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Brautigan, Richard (1935-1984)

Brautigan, Richard (1935-1984)

Author of the widely popular novel Trout Fishing in America, Richard Brautigan was a countercultural hero in the United States in the 1960s. Although he never aligned himself with any group, Brautigan, with his long hair, broad-brimmed hat, wire-rim glasses, and hobnail boots, became a hippie icon comparable during his generation to Jack Kerouac and John Lennon.

Brautigan was born on January 30, 1935, in Tacoma, Washington. He moved to San Francisco in the mid-1950s where he met Allen Ginsberg and Lawrence Ferlinghetti and became loosely associated with the Beat poetry movement. In the 1960s, he wrote and published his first three novels, which would be his most popular: A Confederate General from Big Sur, Trout Fishingin America, and In Watermelon Sugar.

Trout Fishing in America was by far the most enduring and important of these. Published in 1967, it went through four printings before being reissued as mass paperback by Dell and selling two million copies. It was a favorite with college students, and Brautigan developed a cult following. Written in short, self-contained chapters, the book had almost nothing to do with trout fishing and was deceptively easy to read. It was structured such that the reader could open to any page and still enjoy and understand the diary-like ruminations. Some said that Brautigan was to literature what the Grateful Dead was to music—enjoyable while on dope.

Because of the youth of his fans and his status among the counterculture, some critics suggested that Brautigan was a passing fad. Like Kurt Vonnegut and Tom Robbins (who alludes to TroutFishing in his first novel, Another Roadside Attraction), Brautigan was a writer of his time, sometimes even a writer of his "instant." He was the quintessential 1960s writer, sometimes dismissed as dated and insubstantial. To one reviewer, he was "the last gasp of the Beat Generation," but others believed him to be an authentic American literary voice.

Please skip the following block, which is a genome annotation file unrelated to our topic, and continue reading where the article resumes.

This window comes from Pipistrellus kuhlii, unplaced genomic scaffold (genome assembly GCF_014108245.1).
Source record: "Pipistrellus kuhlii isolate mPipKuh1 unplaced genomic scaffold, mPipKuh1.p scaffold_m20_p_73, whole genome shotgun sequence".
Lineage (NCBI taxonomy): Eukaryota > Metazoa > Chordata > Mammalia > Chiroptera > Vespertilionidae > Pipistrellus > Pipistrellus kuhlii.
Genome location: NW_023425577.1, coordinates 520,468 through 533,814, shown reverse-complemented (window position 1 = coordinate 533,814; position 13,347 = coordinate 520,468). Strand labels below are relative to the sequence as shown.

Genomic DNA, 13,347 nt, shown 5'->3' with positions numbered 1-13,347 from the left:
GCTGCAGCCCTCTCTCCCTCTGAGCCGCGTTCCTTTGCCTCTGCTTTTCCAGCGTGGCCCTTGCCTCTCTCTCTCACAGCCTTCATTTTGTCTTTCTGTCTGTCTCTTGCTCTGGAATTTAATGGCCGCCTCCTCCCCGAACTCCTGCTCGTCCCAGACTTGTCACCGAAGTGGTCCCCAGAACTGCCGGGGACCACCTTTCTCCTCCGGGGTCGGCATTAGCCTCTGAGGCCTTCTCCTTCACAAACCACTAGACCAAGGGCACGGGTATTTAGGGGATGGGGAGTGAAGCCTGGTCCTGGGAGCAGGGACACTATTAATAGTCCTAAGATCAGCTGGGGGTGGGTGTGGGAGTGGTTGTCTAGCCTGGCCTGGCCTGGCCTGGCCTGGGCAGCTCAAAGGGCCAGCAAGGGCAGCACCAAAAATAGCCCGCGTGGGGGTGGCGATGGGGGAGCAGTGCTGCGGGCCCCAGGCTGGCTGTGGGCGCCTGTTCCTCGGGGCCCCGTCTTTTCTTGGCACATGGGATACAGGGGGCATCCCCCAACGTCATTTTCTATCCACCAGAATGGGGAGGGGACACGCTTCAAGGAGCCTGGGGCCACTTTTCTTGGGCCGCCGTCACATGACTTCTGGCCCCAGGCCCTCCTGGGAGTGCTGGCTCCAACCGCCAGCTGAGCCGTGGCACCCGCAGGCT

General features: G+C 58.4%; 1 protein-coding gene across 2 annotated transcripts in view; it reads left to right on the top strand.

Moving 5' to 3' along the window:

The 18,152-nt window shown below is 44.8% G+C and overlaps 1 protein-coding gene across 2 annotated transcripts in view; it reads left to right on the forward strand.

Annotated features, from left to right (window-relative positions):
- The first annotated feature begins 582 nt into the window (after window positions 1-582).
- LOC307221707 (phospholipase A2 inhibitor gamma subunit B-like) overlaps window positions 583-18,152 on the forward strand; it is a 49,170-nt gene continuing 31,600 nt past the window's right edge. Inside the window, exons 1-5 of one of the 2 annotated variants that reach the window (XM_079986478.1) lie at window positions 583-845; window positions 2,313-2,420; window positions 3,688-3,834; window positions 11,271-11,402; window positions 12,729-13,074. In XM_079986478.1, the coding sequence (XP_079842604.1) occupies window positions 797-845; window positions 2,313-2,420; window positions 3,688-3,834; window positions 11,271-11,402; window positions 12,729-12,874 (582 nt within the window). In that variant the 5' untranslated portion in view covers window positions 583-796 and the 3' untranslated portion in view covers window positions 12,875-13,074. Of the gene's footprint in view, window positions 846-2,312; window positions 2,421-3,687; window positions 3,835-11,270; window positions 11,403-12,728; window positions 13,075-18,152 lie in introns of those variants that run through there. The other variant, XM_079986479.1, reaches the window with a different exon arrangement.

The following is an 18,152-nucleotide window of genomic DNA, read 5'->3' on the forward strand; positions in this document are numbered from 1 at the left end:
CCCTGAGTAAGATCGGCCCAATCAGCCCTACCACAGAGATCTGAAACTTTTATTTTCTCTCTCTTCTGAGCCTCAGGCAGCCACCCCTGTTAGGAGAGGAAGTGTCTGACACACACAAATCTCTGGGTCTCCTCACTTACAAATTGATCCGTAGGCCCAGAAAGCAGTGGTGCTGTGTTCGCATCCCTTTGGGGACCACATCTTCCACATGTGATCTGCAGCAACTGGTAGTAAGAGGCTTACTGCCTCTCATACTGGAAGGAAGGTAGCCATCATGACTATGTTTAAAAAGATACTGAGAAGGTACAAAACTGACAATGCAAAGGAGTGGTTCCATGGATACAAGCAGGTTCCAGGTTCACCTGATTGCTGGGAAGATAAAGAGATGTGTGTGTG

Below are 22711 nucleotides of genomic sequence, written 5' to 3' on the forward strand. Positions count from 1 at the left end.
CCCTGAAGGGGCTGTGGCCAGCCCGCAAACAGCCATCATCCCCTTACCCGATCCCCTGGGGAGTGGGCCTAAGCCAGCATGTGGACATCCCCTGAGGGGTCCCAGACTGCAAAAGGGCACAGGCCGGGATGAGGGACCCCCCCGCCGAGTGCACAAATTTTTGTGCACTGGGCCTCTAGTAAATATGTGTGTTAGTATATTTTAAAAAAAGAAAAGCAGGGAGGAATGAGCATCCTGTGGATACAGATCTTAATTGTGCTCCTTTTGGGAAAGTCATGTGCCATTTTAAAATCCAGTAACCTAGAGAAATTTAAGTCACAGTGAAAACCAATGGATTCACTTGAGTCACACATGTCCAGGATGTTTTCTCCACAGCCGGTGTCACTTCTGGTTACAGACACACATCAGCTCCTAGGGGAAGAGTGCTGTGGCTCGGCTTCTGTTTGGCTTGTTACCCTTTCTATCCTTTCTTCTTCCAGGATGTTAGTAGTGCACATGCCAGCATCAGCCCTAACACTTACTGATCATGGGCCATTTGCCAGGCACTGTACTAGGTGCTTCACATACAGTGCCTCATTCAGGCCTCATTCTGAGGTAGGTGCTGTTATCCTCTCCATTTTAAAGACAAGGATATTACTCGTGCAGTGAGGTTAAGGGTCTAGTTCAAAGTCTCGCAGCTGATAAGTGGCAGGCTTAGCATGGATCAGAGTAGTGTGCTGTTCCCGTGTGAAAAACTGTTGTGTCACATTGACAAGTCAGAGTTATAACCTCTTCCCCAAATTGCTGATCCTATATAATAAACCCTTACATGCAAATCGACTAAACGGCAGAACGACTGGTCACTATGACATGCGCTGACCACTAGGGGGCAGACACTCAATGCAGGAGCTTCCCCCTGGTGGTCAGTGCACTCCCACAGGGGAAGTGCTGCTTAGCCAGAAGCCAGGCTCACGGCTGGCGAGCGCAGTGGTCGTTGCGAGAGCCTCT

Between the 1960s and the early 1980s Brautigan produced ten novels, eleven books of poetry, a book of short stories, and Please Plant This Book, a set of poems sold with seed packets. Many of his books played with and parodied mainstream genres, with jokey titles including The Abortion: An Historical Romance, The Hawkline Monster: A Gothic Western, and Dreaming of Babylon: A Private Eye Novel. In his prose, his humor and childlike philosophies often masked deeper themes of solitude and despair, and his poetry was characterized by offbeat metaphors—comparisons of snow to washing machines, or sex to fried potatoes.

Brautigan was poet-in-residence at California Institute of Technology from 1966-67, but in the early 1970s, he left California for Montana. There he led a hermit-like existence, refusing to give interviews and generally avoiding the public for a decade. His later novels were financial and critical failures, and he had a history of drinking problems and depressions. In 1982, his last book, So the Wind Won't Blow It All Away, was published. Two years later, at the age of forty-nine, Brautigan apparently committed suicide—he was found in October of 1984 with a gunshot wound to the head.

His casual, innovative style was widely influential, prompting one critic to say that in the future, authors would write "Brautigans" the way they currently wrote novels. Critics waited for the Brautigan cult to fade, but it was still present at the end of the twentieth century. A folk-rock band called Trout Fishing in America formed in 1979 and was still active after twenty years, and a Brautigan-esque literary journal, Kumquat Meringue, was founded in 1990 in Illinois and dedicated to his memory.

—Jessy Randall

Further Reading:

Boyer, Jay. Richard Brautigan. Boise, Idaho, Boise State University, 1987.

Chénetier, Marc. Richard Brautigan. New York, Methuen, 1983.

Foster, Edward Halsey. Richard Brautigan. Boston, Twayne Publishers, 1983.

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